Over the course of three albums, Vampire Weekend has cultivated a unique sound from a wide spectrum of influences, including experimental rock musician Keigo Oyamada (aka Cornelius). Vampire Weekend lead singer and songwriter Ezra Koenig has a fond memory of the musician, often described as Japan’s counterpart to Beck.
“I remember seeing one of his first shows in New York when I was in high school,” Koenig says, speaking to The Japan Times over the phone from a hotel in Portland, Oregon.
“I went with some friends and just the way he combined the visual elements with the musical elements really blew me away.”
Of course, Vampire Weekend is normally associated with African, not Japanese, music — and it’s rare for them to go an article without Paul Simon’s 1986 album “Graceland” being mentioned at least once (as we have just done).
But the band’s latest record, “Modern Vampires of the City,” has been widely noted as a departure from the African aesthetic that dominated its first two releases. Much of the album ventures back to Western pop sounds, but with enough experimentation that it comes off as fresh rather than derivative.
But if the African influence seems toned down this time around, it wasn’t deliberate, he says.
“We don’t think about it that way,” he says with a tone that could be interpreted as slightly defensive, given the accusation of “cultural appropriation” that has haunted the band from early on.
“African music will always have an influence on what we do when you consider how interconnected certain aspects of African music are with American music and stuff like that. It’s kind of natural; it’ll always be there,” he says.
On “Modern Vampires,” the thread of rock from the 1960s and ’70s that has also been with Vampire Weekend from the start has been shifted to the foreground, thanks to a conscious effort on the band’s part to create an album with its own distinct identity.
“We’re an American band and American songwriting has always loomed large in what we do, but on this record it’s more specific kind of elements of American folk music and country,” Koenig says.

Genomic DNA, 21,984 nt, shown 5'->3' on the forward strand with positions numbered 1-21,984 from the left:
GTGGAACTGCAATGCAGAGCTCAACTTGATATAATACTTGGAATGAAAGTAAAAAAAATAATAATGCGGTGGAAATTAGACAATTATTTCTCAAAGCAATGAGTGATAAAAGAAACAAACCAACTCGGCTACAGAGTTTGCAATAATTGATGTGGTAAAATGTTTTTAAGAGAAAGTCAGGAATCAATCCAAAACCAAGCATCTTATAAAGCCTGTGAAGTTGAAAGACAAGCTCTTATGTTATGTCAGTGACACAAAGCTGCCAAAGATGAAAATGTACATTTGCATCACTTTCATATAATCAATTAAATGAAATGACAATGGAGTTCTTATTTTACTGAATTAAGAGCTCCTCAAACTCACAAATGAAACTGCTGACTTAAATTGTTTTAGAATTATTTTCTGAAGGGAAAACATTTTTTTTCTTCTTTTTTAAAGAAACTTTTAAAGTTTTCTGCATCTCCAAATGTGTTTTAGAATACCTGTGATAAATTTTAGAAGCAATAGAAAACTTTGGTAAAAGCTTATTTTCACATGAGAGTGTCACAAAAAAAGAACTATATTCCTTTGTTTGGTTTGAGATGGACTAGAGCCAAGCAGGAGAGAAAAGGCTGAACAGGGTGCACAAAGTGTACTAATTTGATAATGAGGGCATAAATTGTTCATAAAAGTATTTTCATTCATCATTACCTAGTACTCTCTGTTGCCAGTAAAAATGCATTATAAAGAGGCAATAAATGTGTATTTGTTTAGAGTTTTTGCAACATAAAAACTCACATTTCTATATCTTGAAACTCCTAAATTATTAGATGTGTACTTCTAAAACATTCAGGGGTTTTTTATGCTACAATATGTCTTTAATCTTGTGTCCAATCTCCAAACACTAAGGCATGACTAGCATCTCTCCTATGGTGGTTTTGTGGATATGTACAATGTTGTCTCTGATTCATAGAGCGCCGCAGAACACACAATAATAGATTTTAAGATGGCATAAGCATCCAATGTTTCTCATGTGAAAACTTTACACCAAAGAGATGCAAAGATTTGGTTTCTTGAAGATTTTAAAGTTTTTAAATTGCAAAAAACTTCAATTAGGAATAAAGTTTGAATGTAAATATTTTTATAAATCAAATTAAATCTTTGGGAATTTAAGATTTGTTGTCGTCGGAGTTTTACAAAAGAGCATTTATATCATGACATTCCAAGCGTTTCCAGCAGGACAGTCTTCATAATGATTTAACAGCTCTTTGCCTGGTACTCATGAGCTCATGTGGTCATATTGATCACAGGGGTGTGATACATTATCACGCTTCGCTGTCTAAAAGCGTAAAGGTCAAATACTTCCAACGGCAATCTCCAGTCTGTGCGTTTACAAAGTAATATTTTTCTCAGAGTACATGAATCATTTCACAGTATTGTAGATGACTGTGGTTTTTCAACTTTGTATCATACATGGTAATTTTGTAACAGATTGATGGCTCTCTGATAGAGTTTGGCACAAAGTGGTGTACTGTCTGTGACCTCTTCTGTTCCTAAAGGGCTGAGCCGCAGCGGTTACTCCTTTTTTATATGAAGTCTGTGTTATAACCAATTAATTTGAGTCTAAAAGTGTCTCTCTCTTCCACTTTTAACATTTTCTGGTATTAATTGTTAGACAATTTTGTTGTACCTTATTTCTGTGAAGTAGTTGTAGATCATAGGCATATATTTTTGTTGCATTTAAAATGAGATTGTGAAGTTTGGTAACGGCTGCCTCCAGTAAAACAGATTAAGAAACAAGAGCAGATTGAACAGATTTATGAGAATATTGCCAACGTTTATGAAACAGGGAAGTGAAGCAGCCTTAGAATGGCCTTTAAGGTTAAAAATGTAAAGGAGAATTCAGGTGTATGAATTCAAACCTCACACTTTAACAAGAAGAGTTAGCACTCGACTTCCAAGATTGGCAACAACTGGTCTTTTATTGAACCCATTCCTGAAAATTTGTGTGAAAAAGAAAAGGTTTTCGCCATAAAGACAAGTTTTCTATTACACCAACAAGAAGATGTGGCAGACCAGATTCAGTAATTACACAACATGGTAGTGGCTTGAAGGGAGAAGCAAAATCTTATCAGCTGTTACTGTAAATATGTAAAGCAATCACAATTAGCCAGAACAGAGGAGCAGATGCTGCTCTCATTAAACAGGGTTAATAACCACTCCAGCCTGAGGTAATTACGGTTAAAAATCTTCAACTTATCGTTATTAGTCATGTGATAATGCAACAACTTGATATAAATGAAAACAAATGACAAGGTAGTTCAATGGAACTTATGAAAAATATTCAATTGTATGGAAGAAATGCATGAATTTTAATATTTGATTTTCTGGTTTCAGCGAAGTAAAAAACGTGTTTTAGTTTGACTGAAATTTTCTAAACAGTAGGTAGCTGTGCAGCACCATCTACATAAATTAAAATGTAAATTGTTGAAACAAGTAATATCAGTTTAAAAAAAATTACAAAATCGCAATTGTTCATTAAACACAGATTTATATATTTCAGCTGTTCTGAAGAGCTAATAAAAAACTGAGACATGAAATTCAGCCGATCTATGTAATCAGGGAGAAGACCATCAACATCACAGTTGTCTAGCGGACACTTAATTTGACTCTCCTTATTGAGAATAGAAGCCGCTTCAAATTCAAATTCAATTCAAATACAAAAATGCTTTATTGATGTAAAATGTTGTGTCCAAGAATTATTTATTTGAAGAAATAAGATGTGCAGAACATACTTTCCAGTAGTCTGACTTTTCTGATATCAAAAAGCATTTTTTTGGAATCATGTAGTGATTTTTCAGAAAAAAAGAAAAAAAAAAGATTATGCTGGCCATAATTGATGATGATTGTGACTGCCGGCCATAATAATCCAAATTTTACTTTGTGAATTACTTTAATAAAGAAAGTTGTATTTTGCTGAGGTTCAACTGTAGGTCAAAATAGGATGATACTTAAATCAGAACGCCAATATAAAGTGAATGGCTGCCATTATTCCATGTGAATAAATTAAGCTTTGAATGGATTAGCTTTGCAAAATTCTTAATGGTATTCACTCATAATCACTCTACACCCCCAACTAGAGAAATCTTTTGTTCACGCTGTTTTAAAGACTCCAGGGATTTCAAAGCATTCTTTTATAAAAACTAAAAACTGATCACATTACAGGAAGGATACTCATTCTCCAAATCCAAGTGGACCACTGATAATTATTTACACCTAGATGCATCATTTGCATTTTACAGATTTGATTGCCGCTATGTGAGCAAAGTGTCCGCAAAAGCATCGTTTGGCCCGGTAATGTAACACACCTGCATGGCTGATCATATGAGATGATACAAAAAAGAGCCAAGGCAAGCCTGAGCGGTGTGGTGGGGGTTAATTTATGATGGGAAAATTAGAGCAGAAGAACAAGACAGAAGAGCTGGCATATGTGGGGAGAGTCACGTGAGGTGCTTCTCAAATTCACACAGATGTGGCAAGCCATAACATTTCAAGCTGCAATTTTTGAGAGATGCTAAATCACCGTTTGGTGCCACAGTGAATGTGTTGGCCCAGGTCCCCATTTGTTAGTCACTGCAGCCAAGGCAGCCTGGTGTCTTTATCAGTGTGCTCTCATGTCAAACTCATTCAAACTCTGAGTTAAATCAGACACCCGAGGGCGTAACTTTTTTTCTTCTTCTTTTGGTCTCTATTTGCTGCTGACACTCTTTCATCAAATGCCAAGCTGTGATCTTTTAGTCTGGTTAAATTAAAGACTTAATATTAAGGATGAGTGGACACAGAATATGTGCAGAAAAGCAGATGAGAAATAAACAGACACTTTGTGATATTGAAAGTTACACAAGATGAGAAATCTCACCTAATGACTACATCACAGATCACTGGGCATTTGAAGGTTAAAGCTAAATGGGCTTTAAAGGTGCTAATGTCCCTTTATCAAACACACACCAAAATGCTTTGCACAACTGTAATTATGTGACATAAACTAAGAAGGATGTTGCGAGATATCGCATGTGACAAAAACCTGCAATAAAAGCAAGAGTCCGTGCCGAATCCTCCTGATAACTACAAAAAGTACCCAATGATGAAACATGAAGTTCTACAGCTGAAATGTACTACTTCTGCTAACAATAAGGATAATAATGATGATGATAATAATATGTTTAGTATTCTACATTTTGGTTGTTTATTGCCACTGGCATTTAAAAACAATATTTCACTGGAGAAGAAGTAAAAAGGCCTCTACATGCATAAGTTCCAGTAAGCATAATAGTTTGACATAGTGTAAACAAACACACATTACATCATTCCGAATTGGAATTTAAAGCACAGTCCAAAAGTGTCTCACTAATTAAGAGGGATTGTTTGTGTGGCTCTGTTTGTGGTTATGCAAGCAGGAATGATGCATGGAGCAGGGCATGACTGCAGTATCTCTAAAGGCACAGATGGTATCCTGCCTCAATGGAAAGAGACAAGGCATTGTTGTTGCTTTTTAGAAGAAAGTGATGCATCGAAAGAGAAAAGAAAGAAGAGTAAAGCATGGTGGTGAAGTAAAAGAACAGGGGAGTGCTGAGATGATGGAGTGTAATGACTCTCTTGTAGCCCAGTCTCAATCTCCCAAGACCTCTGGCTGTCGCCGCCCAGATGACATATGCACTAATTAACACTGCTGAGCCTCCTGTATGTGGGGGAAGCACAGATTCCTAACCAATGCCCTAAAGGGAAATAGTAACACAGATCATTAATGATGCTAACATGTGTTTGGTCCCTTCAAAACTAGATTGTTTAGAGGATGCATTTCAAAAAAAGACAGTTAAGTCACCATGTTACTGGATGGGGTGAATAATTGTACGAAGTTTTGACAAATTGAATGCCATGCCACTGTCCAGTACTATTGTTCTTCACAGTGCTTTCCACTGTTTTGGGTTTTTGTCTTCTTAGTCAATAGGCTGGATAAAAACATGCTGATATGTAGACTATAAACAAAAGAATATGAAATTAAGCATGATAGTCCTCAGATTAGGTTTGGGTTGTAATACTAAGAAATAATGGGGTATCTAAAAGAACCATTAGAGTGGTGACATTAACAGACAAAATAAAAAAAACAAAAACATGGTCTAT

To that end, he and the rest of the band (guitarist/keyboardist Rostam Batmanglij, drummer/percussionist Chris Tomson and bassist Chris Baio) aimed to capture the warm analog spirit of past decades during the production process.
“One thing (we knew) right off the bat is that we wanted to explore a more organic sound,” he says.
Much of the album was recorded with old microphones and amps using antiquated tape decks, before being polished up using digital means. Batmanglij, who co-produced the album and wrote most of the music with Koenig, played with unusual microphone positions and altered the pitch of certain vocals.
But this raw style was not the original plan for the record. The band considered further developing the ’80s quality of its music heard in the synth-inflected songs on previous album, “Contra” (2010), but didn’t see potential for growth.
“A lot of people have continued to dig deeper and deeper into the depths of ’80s vibes, but we felt like it kind of leaves you in a boring place,” Koenig says.
It looks like they had the right idea. “Modern Vampires” was the New York-based band’s second consecutive album to debut at No. 1 on the Billboard 200 albums chart, a fine way to launch a globe-trotting 2013 tour, which brings them to Fuji Rock Festival on July 28. Vampire Weekend will co-headline the Green Stage with The Cure.
The widespread appeal of the latest album may owe to how its throwback ambiance fits with pop culture’s nostalgic mood. Daft Punk took its new hit album, “Random Access Memories,” back to the disco era with a musical staff and production techniques that were true to that time; vinyl has seen a rebound in sales over the past few years; Kanye West’s “Yeezus” had a lo-fi vibe that harked back to punk rock and early Def Jam; Instagram encourages users to give photos the aged warmth of old Polaroids. In its own gentle way, Vampire Weekend has aligned itself with this moment.
On why culture seems to be emulating the past more than ever these days, Koenig says, “I think that people have come to realize, maybe in the past 20 years or so, that works of art that we really grew up loving, whether it’s works of art or older film, there was something more than simply the craft or the storytelling or songwriting. The way it sounded is not something that people necessarily did on purpose.”